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June 27, 2017
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Frontier sees broadband, video service issues in newly acquired Verizon territories
Posted On: Apr 04, 2016

Frontier completed its acquisition of Verizon's (NYSE: VZ) wireline properties in California, Florida and Texas on Friday, but it appears that the initial switchover has been bumpy with a number of users telling local media outlets they were seeing issues with their broadband and video services.

According to a report in the Tampa Tribune, Frontier acknowledged that it had some problems as the telco began the formal integration of the Verizon assets in the three markets.

"During the early morning of April 1, 2016, a technical issue occurred during the integration of the systems Frontier acquired from Verizon that impacted service to some enterprise and carrier customers in Florida, Texas and California," Frontier said in a statement on its Twitter page.

The telco added that "an unrelated fiber cut occurred that impacted customers in the Tampa market."

Frontier had not responded to FierceTelecom's request for an update on the outages by press time.

Separately, AT&T (NYSE: T) reported that its wireless customers in Tampa Bay also experienced outages on Friday morning because of a "local service provider issue," the company stated. However, the service provider did not tell the Tribune what caused the issue nor if the Frontier problems had anything to do with the AT&T outage.

Frontier was among a number of service providers that were affected by the fiber cut.

On its @AskFrontier Twitter page, tweets about the telco's cutover appeared to be a mixed bag with some users seeing a smooth transition to their new providers, and others seeing degraded broadband speeds.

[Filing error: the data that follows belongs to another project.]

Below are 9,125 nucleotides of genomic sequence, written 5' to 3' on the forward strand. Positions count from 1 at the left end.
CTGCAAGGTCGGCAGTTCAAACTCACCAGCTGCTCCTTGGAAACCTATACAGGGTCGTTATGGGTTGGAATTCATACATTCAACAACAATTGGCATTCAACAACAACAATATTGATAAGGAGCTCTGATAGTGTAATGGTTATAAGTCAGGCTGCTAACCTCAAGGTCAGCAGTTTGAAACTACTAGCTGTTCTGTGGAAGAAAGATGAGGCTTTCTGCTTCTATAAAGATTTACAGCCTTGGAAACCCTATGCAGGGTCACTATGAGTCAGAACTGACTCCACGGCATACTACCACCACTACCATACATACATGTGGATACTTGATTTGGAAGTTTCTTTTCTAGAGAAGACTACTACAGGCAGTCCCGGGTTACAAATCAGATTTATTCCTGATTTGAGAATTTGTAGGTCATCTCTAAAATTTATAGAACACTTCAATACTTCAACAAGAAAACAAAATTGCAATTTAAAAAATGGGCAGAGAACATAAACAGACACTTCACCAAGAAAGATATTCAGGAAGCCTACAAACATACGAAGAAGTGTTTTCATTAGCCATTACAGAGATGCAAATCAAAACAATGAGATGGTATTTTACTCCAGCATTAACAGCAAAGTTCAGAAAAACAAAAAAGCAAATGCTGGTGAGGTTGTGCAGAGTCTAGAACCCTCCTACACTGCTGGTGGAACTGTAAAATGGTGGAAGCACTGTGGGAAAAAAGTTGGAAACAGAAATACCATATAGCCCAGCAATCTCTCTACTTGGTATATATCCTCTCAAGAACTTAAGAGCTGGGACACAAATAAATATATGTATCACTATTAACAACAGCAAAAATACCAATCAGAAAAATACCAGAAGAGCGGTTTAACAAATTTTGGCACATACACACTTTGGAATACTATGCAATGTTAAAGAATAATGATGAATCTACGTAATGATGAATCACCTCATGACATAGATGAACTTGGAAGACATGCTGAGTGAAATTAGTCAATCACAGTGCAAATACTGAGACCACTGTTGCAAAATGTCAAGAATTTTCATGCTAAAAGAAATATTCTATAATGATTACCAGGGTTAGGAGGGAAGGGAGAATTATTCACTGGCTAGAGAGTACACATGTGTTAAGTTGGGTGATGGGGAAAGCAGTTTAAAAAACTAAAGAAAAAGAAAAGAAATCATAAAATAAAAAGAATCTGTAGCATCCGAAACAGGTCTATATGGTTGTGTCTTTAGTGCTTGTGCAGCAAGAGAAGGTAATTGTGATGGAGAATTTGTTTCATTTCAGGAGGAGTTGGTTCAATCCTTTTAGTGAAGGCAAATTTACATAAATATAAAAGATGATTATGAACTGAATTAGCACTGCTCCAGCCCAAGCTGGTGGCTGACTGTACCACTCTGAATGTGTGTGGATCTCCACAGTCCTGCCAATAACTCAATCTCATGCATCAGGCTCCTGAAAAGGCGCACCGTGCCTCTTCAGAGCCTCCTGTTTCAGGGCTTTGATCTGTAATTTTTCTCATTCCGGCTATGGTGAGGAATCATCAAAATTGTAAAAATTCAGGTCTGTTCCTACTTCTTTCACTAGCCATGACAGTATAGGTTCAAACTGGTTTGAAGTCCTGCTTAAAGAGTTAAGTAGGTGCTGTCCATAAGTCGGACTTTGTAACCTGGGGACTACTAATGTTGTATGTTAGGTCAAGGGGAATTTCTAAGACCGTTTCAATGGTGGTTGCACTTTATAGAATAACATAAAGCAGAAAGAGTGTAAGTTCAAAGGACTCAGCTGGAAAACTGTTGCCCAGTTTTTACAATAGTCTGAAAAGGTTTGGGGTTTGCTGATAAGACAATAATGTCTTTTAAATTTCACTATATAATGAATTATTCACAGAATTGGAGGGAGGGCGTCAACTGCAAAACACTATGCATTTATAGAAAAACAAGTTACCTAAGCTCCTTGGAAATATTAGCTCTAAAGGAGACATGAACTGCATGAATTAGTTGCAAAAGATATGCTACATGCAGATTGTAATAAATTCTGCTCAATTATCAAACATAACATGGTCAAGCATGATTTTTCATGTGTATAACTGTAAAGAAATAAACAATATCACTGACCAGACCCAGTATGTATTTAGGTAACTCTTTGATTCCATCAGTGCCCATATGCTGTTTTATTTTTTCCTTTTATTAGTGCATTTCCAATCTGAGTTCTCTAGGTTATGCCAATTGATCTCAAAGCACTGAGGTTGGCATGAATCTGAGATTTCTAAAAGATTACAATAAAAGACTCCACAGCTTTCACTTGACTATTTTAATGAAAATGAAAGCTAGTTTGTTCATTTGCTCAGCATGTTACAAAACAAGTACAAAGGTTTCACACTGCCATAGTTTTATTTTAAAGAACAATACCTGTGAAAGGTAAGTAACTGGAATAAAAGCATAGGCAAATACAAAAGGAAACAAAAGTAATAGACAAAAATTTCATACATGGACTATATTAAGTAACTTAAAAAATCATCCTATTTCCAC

Other customers noted that the telco's video on demand library was offline, and some customer portal settings and functionality were not working.

Kevin Gonzalez, the general manager of an aluminum distribution company in Tampa, said his company was losing $10,000 an hour because its VoIP service uses a broadband connection from Frontier and customers could not call to place orders.

"If customers can't get through to us, they'll call our competitors," Gonzalez said.

While Frontier has plenty of experience in integrating large properties into its fold, the issues it is encountering in these newly acquired markets is similar to what it saw after acquiring AT&T's Connecticut assets in 2014.

After Frontier ported the AT&T customers onto its own system, customer complaints spiked over lost connections. The service provider offered $50 credit for all of its 170,000 broadband TV customers affected by network issues at that time.

Monday, April 4, 2016 | By Sean Buckley


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